Meet 2-year-old boy who can’t stop laughing
London: A two-year-old boy from Preston, Lancashire, suffers from a rare neurological condition, which means he can’t stop laughing.
Elliot Eland was born with Angelman syndrome - a chromosome disorder which causes severe learning difficulties and a permanent smile on his face, the Mirror reported.
Sufferers are often smiling or laughing, and tend to be easily excited.
The condition is so rare that less than 1,000 cases have been reported in the UK.
Eland’s mum, Gale, said: “When we feel down, Elliot’s laughter keeps us all going, you just have to look at him and his happiness takes over.
“At the end of the day when you have children you just want them to be happy, and Elliot always is.”
“The only problem is if Elliot and his big brother, Alex, are playing and Alex accidently gets hurt. Alex will be crying, but Elliot just laughs and he doesn’t understand why. That can hurt as we don’t want Alex to think Elliot is happy about hurting him,” she said.
Gale, 41, and husband Craig, 34, only discovered Eland’s condition when he was having trouble feeding as a baby.
“I didn’t think Elliot had a major issue, he just seemed to have feeding issues - even the doctors and midwives didn’t seem too concerned to begin with,” Gale said.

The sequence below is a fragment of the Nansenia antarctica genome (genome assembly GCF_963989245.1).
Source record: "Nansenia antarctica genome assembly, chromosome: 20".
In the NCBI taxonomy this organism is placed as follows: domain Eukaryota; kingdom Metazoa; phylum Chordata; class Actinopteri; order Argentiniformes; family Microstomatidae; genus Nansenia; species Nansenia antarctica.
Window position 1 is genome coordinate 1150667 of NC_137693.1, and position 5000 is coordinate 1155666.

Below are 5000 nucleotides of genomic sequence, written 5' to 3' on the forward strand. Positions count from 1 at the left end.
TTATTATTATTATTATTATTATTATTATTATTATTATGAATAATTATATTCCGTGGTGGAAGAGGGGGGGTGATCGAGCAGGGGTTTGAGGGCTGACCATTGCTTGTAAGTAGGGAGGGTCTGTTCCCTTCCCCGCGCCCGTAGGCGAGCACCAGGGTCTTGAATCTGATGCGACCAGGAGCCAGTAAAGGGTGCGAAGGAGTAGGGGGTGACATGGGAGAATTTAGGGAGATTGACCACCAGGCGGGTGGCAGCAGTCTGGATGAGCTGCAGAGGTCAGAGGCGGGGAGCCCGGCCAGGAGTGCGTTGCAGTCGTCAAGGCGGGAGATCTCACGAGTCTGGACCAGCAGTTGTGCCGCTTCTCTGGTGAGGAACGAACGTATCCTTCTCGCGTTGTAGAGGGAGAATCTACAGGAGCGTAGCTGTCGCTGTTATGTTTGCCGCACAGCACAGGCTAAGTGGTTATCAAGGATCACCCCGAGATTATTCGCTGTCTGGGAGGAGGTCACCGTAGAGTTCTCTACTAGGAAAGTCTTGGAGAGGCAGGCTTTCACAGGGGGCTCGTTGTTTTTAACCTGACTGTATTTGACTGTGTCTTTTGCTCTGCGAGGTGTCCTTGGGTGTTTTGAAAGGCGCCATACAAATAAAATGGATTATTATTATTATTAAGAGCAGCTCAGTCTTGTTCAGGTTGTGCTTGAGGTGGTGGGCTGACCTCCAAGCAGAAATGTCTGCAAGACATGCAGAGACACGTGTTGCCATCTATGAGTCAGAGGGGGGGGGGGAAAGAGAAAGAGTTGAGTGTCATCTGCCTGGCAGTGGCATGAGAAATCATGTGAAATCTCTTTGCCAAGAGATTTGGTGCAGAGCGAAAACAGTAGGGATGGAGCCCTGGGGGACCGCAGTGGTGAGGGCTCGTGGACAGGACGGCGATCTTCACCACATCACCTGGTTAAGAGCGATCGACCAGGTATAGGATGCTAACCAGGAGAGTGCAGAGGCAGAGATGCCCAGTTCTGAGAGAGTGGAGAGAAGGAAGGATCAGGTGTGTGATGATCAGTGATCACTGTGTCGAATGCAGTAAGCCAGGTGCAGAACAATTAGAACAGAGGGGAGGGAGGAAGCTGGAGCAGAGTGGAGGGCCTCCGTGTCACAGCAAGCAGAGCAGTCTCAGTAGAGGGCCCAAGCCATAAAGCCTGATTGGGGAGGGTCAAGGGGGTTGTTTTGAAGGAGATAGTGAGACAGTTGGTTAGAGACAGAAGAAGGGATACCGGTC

“On his six week health check the doctor referred him to Royal Preston Hospital, where he was seen by a consultant paediatrican who admitted him immediately.
“During his time in hospital he had countless blood tests, MRI scans and x-rays. His paediatrician luckily had seen Angelman’s Syndrome once before and had his blood tested for it. It was only when we were told that he needed to have these genetic tests that I became wary. It was a total shock when the tests came back positive and we were told that he had Angelman’s - I’d never heard of it before,” she said.
Gale added : “We were driving home in the car and my husband was googling Angelman’s.
“He started reading all these things off the computer and in the end I was sobbing so much I had to pull over the car.
“It was so hard to begin with because we knew so little about it. It was only thanks to charities and support groups that we were able to cope,” she said.
Gale and Craig see Eland’s smiling as a happy side effect of an otherwise difficult condition.